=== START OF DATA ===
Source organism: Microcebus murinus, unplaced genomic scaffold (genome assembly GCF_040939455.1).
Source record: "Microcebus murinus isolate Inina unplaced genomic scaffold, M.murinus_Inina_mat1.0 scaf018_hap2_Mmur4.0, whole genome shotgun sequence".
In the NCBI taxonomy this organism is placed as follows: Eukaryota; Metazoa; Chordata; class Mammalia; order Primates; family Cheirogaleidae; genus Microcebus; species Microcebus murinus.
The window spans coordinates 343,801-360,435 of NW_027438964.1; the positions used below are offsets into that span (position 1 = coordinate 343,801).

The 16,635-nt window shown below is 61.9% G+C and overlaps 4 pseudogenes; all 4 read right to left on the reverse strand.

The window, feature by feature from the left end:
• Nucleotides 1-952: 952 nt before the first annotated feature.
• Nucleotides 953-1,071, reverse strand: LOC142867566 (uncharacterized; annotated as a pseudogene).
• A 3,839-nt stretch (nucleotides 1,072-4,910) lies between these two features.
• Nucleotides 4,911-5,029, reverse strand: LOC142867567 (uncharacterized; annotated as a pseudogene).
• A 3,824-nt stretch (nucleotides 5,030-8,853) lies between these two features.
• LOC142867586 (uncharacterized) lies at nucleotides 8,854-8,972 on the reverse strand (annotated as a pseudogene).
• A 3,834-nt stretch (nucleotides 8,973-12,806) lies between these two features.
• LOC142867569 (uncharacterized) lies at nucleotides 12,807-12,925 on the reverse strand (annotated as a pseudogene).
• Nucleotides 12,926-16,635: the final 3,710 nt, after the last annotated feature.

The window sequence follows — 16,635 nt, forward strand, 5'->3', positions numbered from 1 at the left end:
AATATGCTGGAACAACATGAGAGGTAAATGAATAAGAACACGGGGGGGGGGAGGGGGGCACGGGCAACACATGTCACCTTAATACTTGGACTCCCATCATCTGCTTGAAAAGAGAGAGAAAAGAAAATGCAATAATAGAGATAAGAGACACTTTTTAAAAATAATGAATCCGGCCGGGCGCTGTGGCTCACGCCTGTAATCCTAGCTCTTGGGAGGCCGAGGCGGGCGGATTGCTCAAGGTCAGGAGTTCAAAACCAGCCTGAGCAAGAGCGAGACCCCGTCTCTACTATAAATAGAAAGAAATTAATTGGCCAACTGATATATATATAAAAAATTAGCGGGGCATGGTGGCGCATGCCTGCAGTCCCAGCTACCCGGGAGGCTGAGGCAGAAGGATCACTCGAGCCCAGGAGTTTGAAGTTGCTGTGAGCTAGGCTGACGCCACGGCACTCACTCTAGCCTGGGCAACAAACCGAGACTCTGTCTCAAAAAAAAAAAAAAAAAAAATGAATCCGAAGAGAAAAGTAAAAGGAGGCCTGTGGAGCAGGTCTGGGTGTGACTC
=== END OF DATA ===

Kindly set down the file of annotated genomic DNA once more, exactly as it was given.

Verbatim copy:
Source organism: Microcebus murinus, unplaced genomic scaffold (genome assembly GCF_040939455.1).
Source record: "Microcebus murinus isolate Inina unplaced genomic scaffold, M.murinus_Inina_mat1.0 scaf018_hap2_Mmur4.0, whole genome shotgun sequence".
In the NCBI taxonomy this organism is placed as follows: Eukaryota; Metazoa; Chordata; class Mammalia; order Primates; family Cheirogaleidae; genus Microcebus; species Microcebus murinus.
The window spans coordinates 343,801-360,435 of NW_027438964.1; the positions used below are offsets into that span (position 1 = coordinate 343,801).

The 16,635-nt window shown below is 61.9% G+C and overlaps 4 pseudogenes; all 4 read right to left on the reverse strand.

The window, feature by feature from the left end:
• Nucleotides 1-952: 952 nt before the first annotated feature.
• Nucleotides 953-1,071, reverse strand: LOC142867566 (uncharacterized; annotated as a pseudogene).
• A 3,839-nt stretch (nucleotides 1,072-4,910) lies between these two features.
• Nucleotides 4,911-5,029, reverse strand: LOC142867567 (uncharacterized; annotated as a pseudogene).
• A 3,824-nt stretch (nucleotides 5,030-8,853) lies between these two features.
• LOC142867586 (uncharacterized) lies at nucleotides 8,854-8,972 on the reverse strand (annotated as a pseudogene).
• A 3,834-nt stretch (nucleotides 8,973-12,806) lies between these two features.
• LOC142867569 (uncharacterized) lies at nucleotides 12,807-12,925 on the reverse strand (annotated as a pseudogene).
• Nucleotides 12,926-16,635: the final 3,710 nt, after the last annotated feature.

The window sequence follows — 16,635 nt, forward strand, 5'->3', positions numbered from 1 at the left end:
AATATGCTGGAACAACATGAGAGGTAAATGAATAAGAACACGGGGGGGGGGAGGGGGGCACGGGCAACACATGTCACCTTAATACTTGGACTCCCATCATCTGCTTGAAAAGAGAGAGAAAAGAAAATGCAATAATAGAGATAAGAGACACTTTTTAAAAATAATGAATCCGGCCGGGCGCTGTGGCTCACGCCTGTAATCCTAGCTCTTGGGAGGCCGAGGCGGGCGGATTGCTCAAGGTCAGGAGTTCAAAACCAGCCTGAGCAAGAGCGAGACCCCGTCTCTACTATAAATAGAAAGAAATTAATTGGCCAACTGATATATATATAAAAAATTAGCGGGGCATGGTGGCGCATGCCTGCAGTCCCAGCTACCCGGGAGGCTGAGGCAGAAGGATCACTCGAGCCCAGGAGTTTGAAGTTGCTGTGAGCTAGGCTGACGCCACGGCACTCACTCTAGCCTGGGCAACAAACCGAGACTCTGTCTCAAAAAAAAAAAAAAAAAAAATGAATCCGAAGAGAAAAGTAAAAGGAGGCCTGTGGAGCAGGTCTGGGTGTGACTC